Saturday, 22 August 2015

McCallum family

The McCallum family - John, Anne, Dugald, Catherine and Sarah (who was listed in the Single woman listing) - arrived in Brisbane on 19 January 1855. John's occupation in Glasgow was listed as a labourer.

The next we hear of the family is when the announcement of the wedding of Sarah, third daughter of John McCallum of Glasgow, to Charles Septimus Smith is made in the Darling Downs Gazette and General Advertiser on 23 June 1859.

How many children?
I hadn't noticed the third daughter reference previously as my main interest had been in the names and date of the wedding but in the last couple of weeks I have found additional references to other children in the family. On the shipping records Sarah, aged 15, is the eldest of the children who came to Australia. The 1851 Scotland census lists another daughter, Mary, who was two years older than Sarah so would have been 17 when the family left for Australia. Sarah, Dugald and Catherine were also mentioned in the 1851 census. I also found a record in the 1841 Scotland census which appears to be the same family although the surname has been spelt as McAllum. This record does not mention Mary but does mention another daughter, Hellen, as well as Sarah and Dugald. These census records were found in Ancestry so are index records only. I will add this to the list of items to check in Scotland's People one day. The older girls possibly remained in Scotland. Anyway something to investigate further.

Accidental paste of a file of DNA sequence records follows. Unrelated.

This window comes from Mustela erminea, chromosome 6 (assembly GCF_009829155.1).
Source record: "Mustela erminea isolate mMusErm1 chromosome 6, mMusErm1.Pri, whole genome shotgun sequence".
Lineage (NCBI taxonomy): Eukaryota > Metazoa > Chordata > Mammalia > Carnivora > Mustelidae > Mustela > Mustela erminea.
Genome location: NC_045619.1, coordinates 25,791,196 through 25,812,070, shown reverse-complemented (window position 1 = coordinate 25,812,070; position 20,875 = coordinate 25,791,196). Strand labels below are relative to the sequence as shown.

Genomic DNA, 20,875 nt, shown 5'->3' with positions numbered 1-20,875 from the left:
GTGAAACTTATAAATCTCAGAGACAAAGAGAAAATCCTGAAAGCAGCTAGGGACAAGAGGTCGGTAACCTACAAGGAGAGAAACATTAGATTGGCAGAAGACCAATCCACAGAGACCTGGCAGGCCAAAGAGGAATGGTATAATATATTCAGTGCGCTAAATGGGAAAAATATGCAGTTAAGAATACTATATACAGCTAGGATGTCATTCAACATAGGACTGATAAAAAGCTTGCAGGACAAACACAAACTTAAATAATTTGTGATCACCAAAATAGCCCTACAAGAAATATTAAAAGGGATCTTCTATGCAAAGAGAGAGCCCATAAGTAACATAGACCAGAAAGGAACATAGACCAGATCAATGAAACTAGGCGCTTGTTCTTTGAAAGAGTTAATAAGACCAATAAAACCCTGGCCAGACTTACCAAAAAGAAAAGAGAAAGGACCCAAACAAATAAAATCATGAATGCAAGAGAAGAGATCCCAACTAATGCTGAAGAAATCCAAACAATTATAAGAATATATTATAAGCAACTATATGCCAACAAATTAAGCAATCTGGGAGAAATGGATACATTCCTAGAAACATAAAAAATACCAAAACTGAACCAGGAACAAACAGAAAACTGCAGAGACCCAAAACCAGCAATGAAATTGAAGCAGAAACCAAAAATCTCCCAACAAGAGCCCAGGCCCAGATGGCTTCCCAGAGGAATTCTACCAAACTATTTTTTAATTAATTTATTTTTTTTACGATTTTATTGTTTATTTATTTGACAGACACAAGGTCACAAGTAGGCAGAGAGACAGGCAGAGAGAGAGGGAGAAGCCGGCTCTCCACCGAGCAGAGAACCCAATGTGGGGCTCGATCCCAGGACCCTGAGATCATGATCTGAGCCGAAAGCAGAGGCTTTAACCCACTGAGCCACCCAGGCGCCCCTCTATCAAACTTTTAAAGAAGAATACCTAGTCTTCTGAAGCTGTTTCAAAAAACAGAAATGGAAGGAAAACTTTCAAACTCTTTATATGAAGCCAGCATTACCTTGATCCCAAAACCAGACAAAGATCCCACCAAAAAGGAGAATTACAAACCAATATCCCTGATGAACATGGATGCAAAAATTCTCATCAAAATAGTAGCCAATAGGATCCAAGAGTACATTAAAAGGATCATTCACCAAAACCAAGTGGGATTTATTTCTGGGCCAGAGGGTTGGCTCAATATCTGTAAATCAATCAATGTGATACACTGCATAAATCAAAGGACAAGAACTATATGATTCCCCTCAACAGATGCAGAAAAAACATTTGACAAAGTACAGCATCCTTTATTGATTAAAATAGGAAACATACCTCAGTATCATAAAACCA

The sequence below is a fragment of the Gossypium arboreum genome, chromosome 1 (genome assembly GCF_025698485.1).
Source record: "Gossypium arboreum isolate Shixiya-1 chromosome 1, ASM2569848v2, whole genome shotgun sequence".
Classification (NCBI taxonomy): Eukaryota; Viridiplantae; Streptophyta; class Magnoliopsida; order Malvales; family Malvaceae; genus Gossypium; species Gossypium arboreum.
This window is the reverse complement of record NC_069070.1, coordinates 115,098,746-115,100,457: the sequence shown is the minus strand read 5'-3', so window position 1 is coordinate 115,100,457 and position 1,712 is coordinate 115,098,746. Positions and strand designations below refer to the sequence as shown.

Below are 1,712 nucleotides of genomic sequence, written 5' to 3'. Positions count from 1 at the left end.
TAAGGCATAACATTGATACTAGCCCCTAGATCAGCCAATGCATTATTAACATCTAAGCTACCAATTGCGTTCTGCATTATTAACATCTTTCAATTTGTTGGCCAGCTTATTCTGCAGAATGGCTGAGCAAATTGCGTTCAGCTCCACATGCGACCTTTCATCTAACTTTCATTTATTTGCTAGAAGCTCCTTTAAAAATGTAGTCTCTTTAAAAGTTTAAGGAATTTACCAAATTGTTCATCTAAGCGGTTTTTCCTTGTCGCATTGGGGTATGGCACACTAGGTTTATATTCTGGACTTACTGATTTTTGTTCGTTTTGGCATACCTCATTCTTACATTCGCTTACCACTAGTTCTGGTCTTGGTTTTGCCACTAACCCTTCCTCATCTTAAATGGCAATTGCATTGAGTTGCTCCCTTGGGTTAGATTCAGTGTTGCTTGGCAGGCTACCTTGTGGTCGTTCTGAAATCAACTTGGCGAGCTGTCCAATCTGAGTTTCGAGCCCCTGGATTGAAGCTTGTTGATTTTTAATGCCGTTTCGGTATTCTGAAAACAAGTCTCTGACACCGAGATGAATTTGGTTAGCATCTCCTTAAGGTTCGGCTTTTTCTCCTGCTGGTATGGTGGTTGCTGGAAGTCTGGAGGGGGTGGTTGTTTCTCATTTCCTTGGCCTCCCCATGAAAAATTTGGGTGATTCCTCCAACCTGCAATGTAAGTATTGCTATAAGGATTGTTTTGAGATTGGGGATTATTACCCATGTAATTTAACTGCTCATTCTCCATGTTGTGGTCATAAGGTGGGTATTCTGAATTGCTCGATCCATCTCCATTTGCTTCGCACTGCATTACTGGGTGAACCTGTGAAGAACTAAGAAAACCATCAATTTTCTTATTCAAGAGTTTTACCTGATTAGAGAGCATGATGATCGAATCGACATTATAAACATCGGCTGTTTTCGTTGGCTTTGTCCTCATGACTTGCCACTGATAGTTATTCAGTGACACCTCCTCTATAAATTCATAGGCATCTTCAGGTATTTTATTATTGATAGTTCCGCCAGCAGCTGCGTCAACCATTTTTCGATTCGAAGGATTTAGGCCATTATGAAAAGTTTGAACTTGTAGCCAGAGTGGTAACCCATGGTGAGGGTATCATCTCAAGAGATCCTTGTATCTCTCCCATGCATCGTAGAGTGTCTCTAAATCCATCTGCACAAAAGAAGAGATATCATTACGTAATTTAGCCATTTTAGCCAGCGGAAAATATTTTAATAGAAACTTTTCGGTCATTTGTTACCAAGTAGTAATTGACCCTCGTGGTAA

Looking at the places where Sarah and Charles' children were born they remained in Queensland until 1860. In 1861 they were in Free Church Street West Maitland when their second child was born. From 1867 they appear to be living in Wollongong. Articles in Trove show that John and his family are also in West Maitland in the 1860s. From 1863 the Maitland Mercury and Hunter River General Advertiser contains occasional advertisements for Randall's Estate containing the name of John McCallum. The advertisements are for tenders to repair properties - cottages or shops - and changes in the rent prices of houses in 1866. One advertisement in July1863 lists the address of John McCallum as Alma Cottage, West Maitland while one in September 1866 lists his address as Forest Lodge in East Maitland. There are also a series of articles in the same newspaper about a court case in February 1867 over a dispute about the collection of rents. Mr Bailey was questioning whether John McCallum was a collector of rents and this was confirmed in a letter from George Lee: "Mr McCallum has been for the last two years employed by me to collect my rents and debts, and still continues that service for me..." [2 February 1867].

When Catherine McCallum married Matthew Waddell on 2 August 1864 the ceremony took place at Alma Cottage West Maitland.